I recently attended a lecture on Total Genealogy, but I was disappointed that the subject was surname study.  I had hoped that it would relate more to my own concept of the term.  A genealogy that doesn't just embrace documentary research of recorded ancestors over the past 500 years or so, but a more general interest in heritage, that overlaps with DNA, genetics, population genetics, anthropology, physical anthropology, archaeology, local history, national and regional history, cultural and social history, prehistory, linguistics, human evolution, and yes, even our shared ancestry with those bonobo cousins.  Everything ancestral, how we came to be how we are, and above all, time travel in our imaginations.  That is what I mean by Total Genealogy.

Researching the written record, following names is great fun.  Why should the fun stop there though?  Where were my ancestors 12,000 years ago?  Actually, DNA and population studies gives my imagination some good answers to that question.  What did my ancestors 500,000 years look like?  How did they live?  If I could time travel, what would I see?

Total genealogy leads you to bridges, the concept of genetic folding, and of bottlenecks.  You start to relate closer to all humans, and see everyone as a distant cousin.  It embraces a love of heritage, of people, and of the Natural World.  It leaves me in awe.

A long time ago...

Yup, this is myself and the ex, in 1995.  I was in my early thirties, and somehow I became involved in local mainstream politics.  The red tie not so subtly betrays my party affiliation.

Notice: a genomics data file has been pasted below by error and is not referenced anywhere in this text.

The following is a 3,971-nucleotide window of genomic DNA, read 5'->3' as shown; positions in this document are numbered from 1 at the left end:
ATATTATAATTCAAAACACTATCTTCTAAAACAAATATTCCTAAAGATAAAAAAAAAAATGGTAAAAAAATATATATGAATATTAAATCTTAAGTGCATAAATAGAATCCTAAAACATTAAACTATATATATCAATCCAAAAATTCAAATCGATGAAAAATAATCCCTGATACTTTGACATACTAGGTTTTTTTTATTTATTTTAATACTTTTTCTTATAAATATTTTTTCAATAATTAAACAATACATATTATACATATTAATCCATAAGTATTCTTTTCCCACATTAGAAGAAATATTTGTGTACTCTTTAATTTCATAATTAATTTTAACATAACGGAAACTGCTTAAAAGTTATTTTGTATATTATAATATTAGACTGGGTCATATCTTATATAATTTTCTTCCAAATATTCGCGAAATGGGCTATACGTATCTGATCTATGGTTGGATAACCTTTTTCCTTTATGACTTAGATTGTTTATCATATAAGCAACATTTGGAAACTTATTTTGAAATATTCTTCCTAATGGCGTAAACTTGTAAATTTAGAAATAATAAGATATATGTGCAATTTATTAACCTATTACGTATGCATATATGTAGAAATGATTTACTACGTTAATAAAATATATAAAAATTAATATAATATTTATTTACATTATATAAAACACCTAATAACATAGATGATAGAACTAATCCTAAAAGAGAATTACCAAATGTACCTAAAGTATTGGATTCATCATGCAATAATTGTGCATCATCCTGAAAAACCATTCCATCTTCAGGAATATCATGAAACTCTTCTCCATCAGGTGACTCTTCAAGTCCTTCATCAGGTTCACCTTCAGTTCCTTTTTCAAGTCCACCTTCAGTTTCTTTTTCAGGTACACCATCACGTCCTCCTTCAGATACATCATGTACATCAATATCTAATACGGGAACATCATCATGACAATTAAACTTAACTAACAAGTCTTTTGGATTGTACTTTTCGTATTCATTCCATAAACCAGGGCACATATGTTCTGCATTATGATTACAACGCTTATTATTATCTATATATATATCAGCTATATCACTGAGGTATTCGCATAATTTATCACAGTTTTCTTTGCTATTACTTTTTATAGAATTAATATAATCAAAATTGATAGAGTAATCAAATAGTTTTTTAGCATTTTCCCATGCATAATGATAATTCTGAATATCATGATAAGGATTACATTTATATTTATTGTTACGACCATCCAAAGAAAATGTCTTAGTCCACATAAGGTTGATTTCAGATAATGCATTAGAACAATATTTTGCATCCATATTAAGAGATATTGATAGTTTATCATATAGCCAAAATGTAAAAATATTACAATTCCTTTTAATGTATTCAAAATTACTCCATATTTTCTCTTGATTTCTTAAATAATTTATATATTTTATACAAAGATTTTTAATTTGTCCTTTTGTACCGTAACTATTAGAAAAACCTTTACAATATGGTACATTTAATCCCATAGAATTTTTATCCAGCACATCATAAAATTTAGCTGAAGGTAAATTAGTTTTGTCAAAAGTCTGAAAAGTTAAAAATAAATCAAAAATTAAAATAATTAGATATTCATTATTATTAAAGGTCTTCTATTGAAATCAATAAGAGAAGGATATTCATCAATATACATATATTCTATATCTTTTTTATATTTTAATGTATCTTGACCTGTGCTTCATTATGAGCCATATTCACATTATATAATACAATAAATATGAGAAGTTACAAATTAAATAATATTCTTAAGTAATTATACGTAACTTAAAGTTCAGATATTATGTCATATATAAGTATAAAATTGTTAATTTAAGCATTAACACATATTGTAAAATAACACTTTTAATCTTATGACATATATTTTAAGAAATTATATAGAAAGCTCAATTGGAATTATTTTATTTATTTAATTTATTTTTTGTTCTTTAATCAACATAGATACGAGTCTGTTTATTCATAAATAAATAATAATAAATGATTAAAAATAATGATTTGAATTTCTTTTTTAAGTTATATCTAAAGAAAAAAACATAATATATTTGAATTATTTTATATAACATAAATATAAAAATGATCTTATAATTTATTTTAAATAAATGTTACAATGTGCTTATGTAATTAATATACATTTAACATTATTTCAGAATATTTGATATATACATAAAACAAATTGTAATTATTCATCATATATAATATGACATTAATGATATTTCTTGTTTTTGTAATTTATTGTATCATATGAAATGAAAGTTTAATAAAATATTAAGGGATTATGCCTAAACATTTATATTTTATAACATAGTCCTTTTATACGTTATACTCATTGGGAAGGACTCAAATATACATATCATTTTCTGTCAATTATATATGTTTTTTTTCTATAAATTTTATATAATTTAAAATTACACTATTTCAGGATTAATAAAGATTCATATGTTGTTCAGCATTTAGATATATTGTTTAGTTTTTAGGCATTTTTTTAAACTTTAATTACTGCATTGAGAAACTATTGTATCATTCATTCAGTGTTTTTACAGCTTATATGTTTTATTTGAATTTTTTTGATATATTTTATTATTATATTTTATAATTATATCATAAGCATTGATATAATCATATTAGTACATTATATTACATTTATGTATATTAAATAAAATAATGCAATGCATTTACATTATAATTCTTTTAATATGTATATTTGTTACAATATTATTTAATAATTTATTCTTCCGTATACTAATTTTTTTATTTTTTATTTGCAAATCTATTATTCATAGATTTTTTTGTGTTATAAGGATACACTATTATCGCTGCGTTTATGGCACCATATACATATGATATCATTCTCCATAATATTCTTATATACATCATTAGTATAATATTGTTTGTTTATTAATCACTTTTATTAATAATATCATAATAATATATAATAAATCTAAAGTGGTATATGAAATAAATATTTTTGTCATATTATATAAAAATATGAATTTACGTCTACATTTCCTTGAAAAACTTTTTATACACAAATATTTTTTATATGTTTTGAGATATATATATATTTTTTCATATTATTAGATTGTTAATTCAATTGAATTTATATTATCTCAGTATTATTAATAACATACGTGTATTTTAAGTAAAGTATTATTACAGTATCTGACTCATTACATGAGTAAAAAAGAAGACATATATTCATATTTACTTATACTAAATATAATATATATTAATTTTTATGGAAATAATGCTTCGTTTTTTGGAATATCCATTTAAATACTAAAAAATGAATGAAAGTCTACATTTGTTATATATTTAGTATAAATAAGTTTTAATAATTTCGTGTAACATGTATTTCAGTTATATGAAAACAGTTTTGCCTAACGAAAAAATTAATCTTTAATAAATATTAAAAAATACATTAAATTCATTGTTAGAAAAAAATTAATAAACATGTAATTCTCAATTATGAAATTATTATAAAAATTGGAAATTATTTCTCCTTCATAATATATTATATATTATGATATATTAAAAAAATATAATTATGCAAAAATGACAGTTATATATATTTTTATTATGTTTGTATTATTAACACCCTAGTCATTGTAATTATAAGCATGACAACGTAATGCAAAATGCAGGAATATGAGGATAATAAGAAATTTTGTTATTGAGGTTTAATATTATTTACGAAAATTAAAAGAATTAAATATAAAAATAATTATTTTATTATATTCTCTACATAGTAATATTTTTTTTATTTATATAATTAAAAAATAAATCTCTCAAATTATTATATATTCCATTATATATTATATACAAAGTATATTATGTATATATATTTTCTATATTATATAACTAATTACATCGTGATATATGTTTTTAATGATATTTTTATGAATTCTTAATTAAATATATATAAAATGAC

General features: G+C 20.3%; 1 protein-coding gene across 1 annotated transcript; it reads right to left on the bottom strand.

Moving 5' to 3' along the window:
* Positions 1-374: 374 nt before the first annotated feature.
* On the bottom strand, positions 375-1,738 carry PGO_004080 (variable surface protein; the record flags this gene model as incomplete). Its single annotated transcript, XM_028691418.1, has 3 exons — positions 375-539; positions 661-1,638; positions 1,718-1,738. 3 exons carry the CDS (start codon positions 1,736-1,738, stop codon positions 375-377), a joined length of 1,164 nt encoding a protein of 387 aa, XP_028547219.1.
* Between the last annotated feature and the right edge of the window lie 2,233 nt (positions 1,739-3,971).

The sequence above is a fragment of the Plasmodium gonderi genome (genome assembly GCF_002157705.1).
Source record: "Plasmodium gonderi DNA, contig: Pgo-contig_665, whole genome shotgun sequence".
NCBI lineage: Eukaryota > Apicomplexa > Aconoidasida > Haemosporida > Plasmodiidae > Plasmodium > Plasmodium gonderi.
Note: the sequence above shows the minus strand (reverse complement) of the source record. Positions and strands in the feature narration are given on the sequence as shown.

I don't really talk much about those days, or how I ended up as a mayor of a small English town for a term.  How and why does someone become political?  What is it in their nature or upbringing that drives them into that direction?  There was no hint of it at school age.  I wasn't really the most politically aware  kid on the block.  Neither did I grow up in poverty, desperate to climb out and to make my mark.  If I think deep, there was a sort of a sympathy with the underdog, and perhaps I was taught a sense of fair play.

If I'm to be honest with you, I pretty much discovered socialism and Marxism very suddenly and energetically in my early twenties, and became a born again revolutionary.  I spent a year or two playing at revolutionary politics, then did what society programmed me to: work more hours, pay tax, get married, raise children get a mortgage, die.  I skipped out on the dying bit when I hit a damaging mid-life crisis.  For the time being any way.

But somewhere in that process, I still craved a bit of political action.  I lived in a little town in Norfolk, there was no revolutionary presence.  So I instead joined the local branch of the Labour Party.  This was still in the days of Clause 4.  Full of zest, I took part in stupid games between cliques, knocked on doors, attended meeting after meeting, every working party of every sub committee.  I took office within the branch and constituency, levered support from my trade union.  Part of that progression involved standing for public office.  I indeed stood for a seat on the local town council.  Against all expectations, I lost to a Tory candidate.  The next day at the branch post mortem, someone looked at the mathematics, and it didn't add up.  There was a miscount.  An excuse for a political campaign, the branch took it to the High Court, then to the Old Bailey.  Ballet boxes were opened, and a gross but basic mistake spotted on the top, on a totting up note.  I was declared rightful councillor, and the poor Tory candidate booted out.

The above photograph was taken early into my second term as a councillor.  I had also won a seat on the District Council.  I was made the mayor of Thetford.  Maybe more on that experience, and my subsequent views on the state of local democracy in England in a later post.